Cite this asHadi Khafaji HA, Cheema A (2019) Heart failure and chronic obstructive airway disease as combined comorbidities. Meta-analysis and Review. Arch Pulmonol Respir Care 5(1): 015-022. DOI: 10.17352/aprc.000037
Background: The existence of COPD and heart failure in elderly population adds additional morbidity and mortality risk than if those with only one of the two comorbidities. The aim of the current meta-analysis was to explore the effect of COPD on heart failure patient in terms of all-cause mortality, cardiac mortality and recurrent heart failure hospitalization.
Methods and results: A comprehensive search of PubMed, MEDLINE, Embase and Cochrane was conducted until August 2017. The total standardized mean difference, with 95% (CI), was estimated for fixed and random effects models to present “pooled effect” for continuous outcomes (mean ± standard deviation or median ± interquartile range) & categorical outcomes (Odds risk OR). Statistical heterogeneity among studies was assessed with Cochran’s Q test and the I2 statistic. A total of 15 observational studies were analyzed. COPD and heart failure patients have higher: short term (in hospital, 1-3 months) (P=0.009, 0.0006 respectively), long term all-cause mortality (1& 2-5 years) (P=0.00001, 0.04 respectively), long term cardiac mortality (P=0.02) and more frequent hospitalization for heart failure (P=0.002). GOLD stage II-IV COPD had higher long-term all-cause mortality (P<0.0001) but not long-term cardiac mortality (P=NS). Beta blockers treatments appear to decrease all-cause mortality in COPD with heart failure (P <0.0001).
Conclusion: Heart failure patients with COPD have frequent heart failure hospitalization, higher long-term cardiac mortality, short- and long-term all-cause mortality that is more evident in advanced stage of COPD. Beta blockers use appear to be safe and decrease mortality in these patients.
The co-occurrence of heart failure (HF) and chronic obstructive pulmonary disease (COPD) that share common clinical presentation and risk factors is common in the elderly population, such overlap makes the diagnosis of COPD in HF and vice versa challenging [1,2].
The existence of these clinical syndromes in elderly population adds additional morbidity and mortality risk than if those with only one of these diseases . Furthermore, it will add dilemma to recognition of each when these disorders exist and leads to over diagnosis of heart failure in COPD patient or under diagnosis of COPD in heart failure patients . Treatment interaction, the more complex issue is that the treatment of one may adversely affect the other , as bronchodilator may cause tachycardia and may precipitate heart failure furthermore beta blockers and diuretics may adversely affect COPD.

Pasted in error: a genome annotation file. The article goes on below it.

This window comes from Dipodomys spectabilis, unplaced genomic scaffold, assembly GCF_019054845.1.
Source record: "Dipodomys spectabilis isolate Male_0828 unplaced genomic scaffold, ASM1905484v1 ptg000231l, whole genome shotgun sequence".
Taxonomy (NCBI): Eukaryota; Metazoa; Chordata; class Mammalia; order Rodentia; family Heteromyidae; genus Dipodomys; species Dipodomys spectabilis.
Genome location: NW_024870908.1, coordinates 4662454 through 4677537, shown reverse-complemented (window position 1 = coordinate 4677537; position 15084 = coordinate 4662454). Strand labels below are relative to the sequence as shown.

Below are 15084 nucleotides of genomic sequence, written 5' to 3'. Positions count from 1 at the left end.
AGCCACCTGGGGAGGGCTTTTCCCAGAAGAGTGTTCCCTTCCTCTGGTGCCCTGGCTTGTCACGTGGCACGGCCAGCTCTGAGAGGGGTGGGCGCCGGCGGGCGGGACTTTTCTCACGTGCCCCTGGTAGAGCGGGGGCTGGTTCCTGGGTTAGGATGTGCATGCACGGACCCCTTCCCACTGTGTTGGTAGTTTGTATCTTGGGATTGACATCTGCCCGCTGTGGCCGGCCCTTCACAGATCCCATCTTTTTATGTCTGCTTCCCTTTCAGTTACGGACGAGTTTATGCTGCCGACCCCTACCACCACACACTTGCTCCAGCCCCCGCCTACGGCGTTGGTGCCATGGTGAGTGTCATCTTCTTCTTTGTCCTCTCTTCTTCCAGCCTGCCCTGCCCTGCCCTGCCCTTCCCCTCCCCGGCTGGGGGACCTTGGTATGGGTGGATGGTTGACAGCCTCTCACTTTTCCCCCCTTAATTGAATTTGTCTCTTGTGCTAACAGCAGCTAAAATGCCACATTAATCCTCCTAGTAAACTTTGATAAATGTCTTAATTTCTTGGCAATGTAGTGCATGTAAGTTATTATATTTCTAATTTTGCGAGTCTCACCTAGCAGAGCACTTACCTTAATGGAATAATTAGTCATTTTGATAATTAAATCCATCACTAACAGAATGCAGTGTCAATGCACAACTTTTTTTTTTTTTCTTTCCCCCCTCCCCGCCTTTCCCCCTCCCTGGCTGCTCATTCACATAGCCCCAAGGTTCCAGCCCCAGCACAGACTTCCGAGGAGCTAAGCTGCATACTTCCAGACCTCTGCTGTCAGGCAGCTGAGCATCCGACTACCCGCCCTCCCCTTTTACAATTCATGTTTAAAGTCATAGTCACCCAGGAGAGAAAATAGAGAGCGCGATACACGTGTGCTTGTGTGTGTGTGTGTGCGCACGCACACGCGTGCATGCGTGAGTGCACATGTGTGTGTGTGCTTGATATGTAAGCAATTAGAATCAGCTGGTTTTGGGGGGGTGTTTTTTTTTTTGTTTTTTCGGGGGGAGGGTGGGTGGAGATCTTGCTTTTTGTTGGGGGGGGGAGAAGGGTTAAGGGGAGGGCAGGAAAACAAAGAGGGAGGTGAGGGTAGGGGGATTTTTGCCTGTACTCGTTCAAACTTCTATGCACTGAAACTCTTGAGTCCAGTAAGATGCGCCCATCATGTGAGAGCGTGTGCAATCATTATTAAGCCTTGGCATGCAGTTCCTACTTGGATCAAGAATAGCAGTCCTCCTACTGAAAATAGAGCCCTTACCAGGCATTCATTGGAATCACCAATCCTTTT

The above 2 clinical presentation has not analyzed systematically, with the presence of only observational studies that supply both cardiologist and internist with inconsistent information. We choose to systematically analyze the available research article, so we can reach final conclusion about the morbidity and mortality interaction between these conditions when heart failure patient with COPD presented with acute exacerbation.
The aim of the current meta-analysis was to explore the effect of COPD on heart failure patient in term of short- and long-term all-cause mortality and cardiac mortality and the effect of COPD on recurrent heart failure hospitalization.
A comprehensive search of PubMed, MEDLINE, Embase and Cochrane was conducted until August 2017, using combination of keywords; heart failure, COPD, all-cause mortality, cardiac mortality recurrent heart failure hospitalization. Along with available studies electronic search was done for abstracts, conference proceedings, unpublished and observational studies. References cited in the studies were reviewed for additional information. The flow diagram shown in Figure 1, the search strategy yields 15 observational studies that met the study criteria.
The inclusion and exclusion criteria for the studies in the current meta-analysis are shown in Figure 2. Data regarding publication status, study design, patient-related characteristics, treatment regimens, outcome methods and results was extracted according to the standard protocol independently by 2 individual researchers. Any conflicts or incongruities were resolved by mutual agreement.
The clinical endpoints that were analyzed in this meta-analysis are short- and long-term all-cause mortality, early and late cardiac mortality in all COPD patient and in subgroups as per COPD GOLD stages, recurrent heart failure hospitalization and the effect of B blocker treatment on all-cause mortality.
Review manager 5.3 (The Nordic Cochrane Centre, The Cochran Collaboration, Copenhagen, Denmark) was used for the analysis. The total standardized mean difference (SMD), with 95% confidence interval (CI), was estimated for fixed and random effects models to present “pooled effect” for continuous outcomes (mean ± standard deviation or median ± interquartile range) & categorical outcomes (Odds risk OR). Statistical heterogeneity among studies was assessed with Cochran’s Q test and the I2 statistic. The studies were considered statistical heterogeneous if p <0.05 and I2 ≥ 50% [6,7]. A random effect model was used for analysis to determine the heterogeneity, and fixed effect model was used in case of homogeneity. Statistical significance value was set at 0.05. Processing of the data and reporting of results were performed according to accepted principles of systemic review and meta-analysis. In order to assess potential publication bias, or “small-study effect”, we used the funnel plot, which provides a good visual evaluation of sampling bias.
A total of 15 observational studies [8-22], were identified, the baseline clinical characteristics of the patients included are shown in Table 2, Males were the predominant gender in these studies with the mean age shown being above 65 years of age with similar rate of CAD hypertension and dyslipidemia.
Patients with COPD and heart failure have higher short term (in-hospital, 1-3 months) (P=0.009, 0.0006 respectively, and long-term mortality (1 year, 2-5 years) (P=0.00001 for both) with moderate heterogeneity between the included studies) Figure 3.
The short-term cardiac mortality appears to be non-significantly (P=0.07) higher in COPD patients while the long-term cardiac mortality appears to be significantly higher (P=0.02) in COPD patient with heart failure with moderate heterogeneity between the included studies Figure 4.